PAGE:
Marcus Lemonis of the TV show, The Profit, says that there are three “P’s” to business success:
But in terms of medical group success, there are actually four P’s:
2. Product – that is, your services
The first, people, is clearly the most important.
No matter how great your product (that is, your services in the context of your medical group), if you fail to hire the right people, it will be as if you were trying to run a marathon with a 50 pound kettle bell strapped to your left ankle.
In many industries employers can hire for the right personality, not for the person’s past employment, training or technical competence. For most positions in healthcare, that’s not going to cut it. However, the concept of hiring only those people who fit within the group’s culture, which should be a culture of happy people giving their all to deliver the utmost customer care, still applies.
And, on the other side of the coin, if you discover that you have someone who doesn’t fit in, who causes trouble, who is disruptive, who upsets your customers no matter how you define “customers,” then they have to go and they have to go now.
Product: Your Services
Your product (that is, your services in the context of your medical group) has to be top-notch. Simply put, it’s the “price of admission” in the context of medical group success. It’s required to get you in the game. Alone, just like any single “P,” it won’t get you to the finish line.
But many medical groups appear to have snuck in through the back door. They tout great care, but they deliver something less. It’s what I call the Promise-Delivery GapTM.
Make sure you’ve come in through the front door.
Procedures are what keep those great people you’ve brought on board engaged in the proper work.
Procedures aren’t cookie-cutter recipes for patient care.
Rather, depending on the context, they are either broad themes allowing for flexibility, or they are tight requirements. But either way, the expectations and boundaries are clear.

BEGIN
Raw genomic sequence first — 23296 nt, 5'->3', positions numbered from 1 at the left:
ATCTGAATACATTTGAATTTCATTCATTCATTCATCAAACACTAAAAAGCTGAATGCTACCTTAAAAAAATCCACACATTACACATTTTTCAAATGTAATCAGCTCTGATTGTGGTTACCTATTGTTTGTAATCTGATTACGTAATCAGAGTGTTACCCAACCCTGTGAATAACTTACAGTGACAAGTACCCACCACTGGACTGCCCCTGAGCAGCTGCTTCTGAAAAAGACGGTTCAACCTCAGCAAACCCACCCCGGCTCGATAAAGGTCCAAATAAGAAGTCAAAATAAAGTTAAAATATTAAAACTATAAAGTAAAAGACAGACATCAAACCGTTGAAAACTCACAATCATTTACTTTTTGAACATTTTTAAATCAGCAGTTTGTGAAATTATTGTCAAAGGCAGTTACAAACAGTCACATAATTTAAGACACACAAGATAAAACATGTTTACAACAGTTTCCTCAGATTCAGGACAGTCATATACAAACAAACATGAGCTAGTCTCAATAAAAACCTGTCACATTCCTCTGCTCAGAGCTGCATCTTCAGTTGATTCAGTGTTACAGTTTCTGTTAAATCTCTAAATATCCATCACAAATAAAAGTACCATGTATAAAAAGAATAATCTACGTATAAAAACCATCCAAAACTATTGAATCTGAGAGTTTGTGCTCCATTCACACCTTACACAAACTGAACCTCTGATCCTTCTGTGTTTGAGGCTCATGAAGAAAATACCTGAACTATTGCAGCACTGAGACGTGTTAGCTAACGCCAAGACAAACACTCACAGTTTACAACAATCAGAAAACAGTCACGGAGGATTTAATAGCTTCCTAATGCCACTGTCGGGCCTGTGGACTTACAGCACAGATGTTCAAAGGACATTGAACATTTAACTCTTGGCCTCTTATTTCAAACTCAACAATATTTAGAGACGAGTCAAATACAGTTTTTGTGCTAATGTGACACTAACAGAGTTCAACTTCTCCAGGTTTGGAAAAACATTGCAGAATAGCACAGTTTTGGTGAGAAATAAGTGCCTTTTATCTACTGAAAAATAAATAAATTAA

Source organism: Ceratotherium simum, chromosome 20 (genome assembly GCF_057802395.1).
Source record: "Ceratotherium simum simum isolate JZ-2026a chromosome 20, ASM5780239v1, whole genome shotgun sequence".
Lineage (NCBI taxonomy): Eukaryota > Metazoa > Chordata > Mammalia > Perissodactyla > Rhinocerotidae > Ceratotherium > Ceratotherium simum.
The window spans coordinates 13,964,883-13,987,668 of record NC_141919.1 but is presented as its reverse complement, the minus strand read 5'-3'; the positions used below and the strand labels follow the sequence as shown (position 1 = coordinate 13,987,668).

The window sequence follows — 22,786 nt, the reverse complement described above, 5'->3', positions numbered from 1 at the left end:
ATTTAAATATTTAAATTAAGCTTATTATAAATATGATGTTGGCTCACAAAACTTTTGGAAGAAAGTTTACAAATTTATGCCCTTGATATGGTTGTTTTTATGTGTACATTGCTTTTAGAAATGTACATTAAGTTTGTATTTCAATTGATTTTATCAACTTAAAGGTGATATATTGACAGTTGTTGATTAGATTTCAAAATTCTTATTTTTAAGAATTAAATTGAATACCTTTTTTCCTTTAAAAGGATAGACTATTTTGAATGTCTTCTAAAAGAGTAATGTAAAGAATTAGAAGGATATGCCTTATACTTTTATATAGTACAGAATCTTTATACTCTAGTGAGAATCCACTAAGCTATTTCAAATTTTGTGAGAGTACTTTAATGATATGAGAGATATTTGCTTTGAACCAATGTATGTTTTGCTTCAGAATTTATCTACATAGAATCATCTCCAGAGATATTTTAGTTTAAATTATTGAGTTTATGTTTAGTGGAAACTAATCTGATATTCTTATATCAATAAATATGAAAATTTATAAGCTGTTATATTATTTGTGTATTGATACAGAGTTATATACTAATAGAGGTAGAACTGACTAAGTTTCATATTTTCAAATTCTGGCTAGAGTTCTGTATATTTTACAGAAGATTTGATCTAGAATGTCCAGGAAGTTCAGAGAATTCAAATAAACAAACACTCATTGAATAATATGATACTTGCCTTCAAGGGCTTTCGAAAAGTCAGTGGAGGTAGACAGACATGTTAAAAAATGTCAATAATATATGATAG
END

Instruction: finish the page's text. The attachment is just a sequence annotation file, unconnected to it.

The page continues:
For example, the concept of themes applies to many instances of the group’s physicians’ treatment of patients, while tight requirements apply to situations such as making sure that all claims are filed within X number of hours after a patient encounter.
Fortunately or unfortunately, perception plays a very large role. It’s the ribbon and bow that ties your people, products and procedures together into a wonderful package. Or, it’s the rope and noose with which your business is put out of its misery.
In the context of the four P’s, perception is the totality of the image projected by your group, as interpreted by the minds of those outside of the group.
That would include patients, referral sources, facilities, and payors. Depending on your practice, it can also include other, slightly more remote third parties, such as the local community, especially in a smaller geographic setting, a rural town, for instance.
Of course, depending on the skill of creating perception, it can play on a national or even world-wide basis: take the Mayo Clinic, for example.
Perception is like a balloon: It’s easy to build it up, but it’s fragile, too, very easy to damage. A dropped referral, a late start, a short temper, can pop the perception of your medical groups in a heartbeat.
That’s why it’s so important to hire right, fire fast, enact procedures to assure and monitor delivery, and to constantly understand, fortunately or unfortunately, that perception is reality.